Writer's Strike Comes to an End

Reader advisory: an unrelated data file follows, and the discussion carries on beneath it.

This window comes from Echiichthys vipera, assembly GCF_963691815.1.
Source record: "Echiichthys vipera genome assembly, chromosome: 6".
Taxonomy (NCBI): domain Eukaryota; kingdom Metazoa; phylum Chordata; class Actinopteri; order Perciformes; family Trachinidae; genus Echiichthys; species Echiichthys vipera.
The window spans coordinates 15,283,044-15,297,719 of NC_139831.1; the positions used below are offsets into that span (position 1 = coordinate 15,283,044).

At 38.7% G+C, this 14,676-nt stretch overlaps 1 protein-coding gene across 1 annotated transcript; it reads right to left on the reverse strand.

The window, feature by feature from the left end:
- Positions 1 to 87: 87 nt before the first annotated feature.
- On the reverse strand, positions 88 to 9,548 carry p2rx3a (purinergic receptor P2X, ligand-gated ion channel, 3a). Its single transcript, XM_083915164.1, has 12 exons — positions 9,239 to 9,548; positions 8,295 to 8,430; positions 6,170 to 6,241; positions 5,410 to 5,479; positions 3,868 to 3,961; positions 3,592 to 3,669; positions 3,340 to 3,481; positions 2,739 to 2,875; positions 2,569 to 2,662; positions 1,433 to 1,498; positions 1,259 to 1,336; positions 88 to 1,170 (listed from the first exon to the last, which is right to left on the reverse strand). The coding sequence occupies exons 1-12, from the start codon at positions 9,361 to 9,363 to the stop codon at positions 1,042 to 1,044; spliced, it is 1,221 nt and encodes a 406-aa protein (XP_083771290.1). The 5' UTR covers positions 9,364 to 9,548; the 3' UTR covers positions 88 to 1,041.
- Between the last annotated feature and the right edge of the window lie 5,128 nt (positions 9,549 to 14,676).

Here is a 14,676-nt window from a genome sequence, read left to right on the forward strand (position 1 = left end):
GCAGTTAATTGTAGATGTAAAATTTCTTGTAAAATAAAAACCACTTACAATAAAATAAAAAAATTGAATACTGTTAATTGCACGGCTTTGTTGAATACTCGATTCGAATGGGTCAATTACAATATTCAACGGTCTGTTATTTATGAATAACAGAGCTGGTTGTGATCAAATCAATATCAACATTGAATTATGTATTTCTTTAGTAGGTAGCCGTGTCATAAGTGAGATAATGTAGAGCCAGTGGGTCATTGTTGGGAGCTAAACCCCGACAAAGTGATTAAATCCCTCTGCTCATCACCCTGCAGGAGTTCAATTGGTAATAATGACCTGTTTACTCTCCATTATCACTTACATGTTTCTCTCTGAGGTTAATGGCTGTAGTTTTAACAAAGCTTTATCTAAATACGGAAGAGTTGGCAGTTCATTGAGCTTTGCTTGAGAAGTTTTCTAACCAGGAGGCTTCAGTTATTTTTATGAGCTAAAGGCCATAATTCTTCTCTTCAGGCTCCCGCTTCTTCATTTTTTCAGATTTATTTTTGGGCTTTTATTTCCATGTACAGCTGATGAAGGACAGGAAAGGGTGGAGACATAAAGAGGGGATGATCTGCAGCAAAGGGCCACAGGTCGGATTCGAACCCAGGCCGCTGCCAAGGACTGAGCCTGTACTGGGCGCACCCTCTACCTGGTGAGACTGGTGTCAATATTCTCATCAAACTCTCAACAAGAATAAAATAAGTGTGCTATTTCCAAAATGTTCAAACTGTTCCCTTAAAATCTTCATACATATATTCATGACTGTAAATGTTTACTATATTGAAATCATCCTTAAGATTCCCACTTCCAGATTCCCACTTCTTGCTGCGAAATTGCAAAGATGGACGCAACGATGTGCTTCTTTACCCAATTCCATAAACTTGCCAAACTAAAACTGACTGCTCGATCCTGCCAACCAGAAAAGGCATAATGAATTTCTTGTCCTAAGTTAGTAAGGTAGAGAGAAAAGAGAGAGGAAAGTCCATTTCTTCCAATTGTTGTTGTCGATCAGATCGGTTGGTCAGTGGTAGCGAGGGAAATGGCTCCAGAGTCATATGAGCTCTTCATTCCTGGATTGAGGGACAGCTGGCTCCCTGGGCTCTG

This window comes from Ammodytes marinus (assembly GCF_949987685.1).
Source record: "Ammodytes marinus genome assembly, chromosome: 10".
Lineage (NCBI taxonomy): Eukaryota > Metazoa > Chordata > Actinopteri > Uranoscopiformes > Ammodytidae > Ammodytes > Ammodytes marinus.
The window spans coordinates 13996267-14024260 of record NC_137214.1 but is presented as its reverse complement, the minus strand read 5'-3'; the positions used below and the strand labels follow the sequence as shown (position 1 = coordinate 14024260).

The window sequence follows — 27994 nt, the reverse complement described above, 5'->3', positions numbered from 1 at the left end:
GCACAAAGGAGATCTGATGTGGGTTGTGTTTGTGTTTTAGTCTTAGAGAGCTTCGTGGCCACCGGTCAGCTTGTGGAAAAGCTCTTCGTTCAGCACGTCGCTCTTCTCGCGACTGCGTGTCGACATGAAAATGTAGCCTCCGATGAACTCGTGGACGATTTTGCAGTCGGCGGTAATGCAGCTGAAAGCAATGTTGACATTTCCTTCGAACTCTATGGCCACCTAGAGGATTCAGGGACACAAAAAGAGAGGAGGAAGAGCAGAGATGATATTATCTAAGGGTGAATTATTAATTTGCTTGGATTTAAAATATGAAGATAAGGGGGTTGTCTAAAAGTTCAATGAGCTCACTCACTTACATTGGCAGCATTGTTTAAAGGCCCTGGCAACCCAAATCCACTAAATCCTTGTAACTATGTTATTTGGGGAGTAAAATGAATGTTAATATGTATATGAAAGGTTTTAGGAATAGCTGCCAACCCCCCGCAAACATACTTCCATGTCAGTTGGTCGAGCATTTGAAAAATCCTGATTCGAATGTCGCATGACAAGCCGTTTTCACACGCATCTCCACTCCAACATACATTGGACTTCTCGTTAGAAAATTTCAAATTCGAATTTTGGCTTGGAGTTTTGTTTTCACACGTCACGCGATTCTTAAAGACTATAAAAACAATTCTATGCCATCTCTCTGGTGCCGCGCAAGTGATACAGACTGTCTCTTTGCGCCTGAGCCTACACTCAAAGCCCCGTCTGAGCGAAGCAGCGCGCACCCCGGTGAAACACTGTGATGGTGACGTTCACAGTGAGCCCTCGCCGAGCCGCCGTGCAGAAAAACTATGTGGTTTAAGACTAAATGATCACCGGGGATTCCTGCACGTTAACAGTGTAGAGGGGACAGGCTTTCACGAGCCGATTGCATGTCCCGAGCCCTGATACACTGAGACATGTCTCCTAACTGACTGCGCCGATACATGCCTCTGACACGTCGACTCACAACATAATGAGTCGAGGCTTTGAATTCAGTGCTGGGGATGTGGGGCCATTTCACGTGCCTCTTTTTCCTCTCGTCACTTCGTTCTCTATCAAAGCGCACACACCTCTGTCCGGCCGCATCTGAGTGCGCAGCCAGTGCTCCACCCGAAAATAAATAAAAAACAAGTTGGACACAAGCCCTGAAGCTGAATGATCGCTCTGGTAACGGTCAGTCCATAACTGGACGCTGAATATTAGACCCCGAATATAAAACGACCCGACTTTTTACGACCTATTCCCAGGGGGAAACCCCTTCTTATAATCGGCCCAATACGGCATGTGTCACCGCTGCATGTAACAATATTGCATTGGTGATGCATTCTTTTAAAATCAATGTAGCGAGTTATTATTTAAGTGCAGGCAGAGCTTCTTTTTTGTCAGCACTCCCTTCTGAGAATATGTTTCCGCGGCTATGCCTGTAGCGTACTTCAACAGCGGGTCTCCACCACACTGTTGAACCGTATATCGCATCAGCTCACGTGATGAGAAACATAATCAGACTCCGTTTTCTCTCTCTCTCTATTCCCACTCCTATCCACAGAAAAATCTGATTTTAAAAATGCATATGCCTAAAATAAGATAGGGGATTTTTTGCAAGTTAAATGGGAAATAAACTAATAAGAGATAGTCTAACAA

Pending a vote by the Writer's Guild of America's 12,000 members next week, the 3 1/2 month strike is over. The New York Times, like many others out there, have weighed in on who has actually come out on the winning side of this now-over stalemate. But there's one point that's been routinely been made in the last week or so that we'd like to highlight: Jay Leno's Tonight Show, without his writing staff and lacking access to A-list talent in the form of guests--the Screen Actors Guild was honoring the writer's picket lines--still managed to put on a comparable version of his pre-strike show and beat David Letterman's The Late Show to the tune of 1 million viewers per night. This might be factual but truth be told, Leno's show is a gaudy, Hollywood schlockfest that on its best days could never approximate the irreverence and wit that Dave brings to his nightly telecast. Letterman may not be as biting and incisive as he once was, but his show is a classic and he is undoubtedly a late night icon. Leno's the guy who took over for Johnny.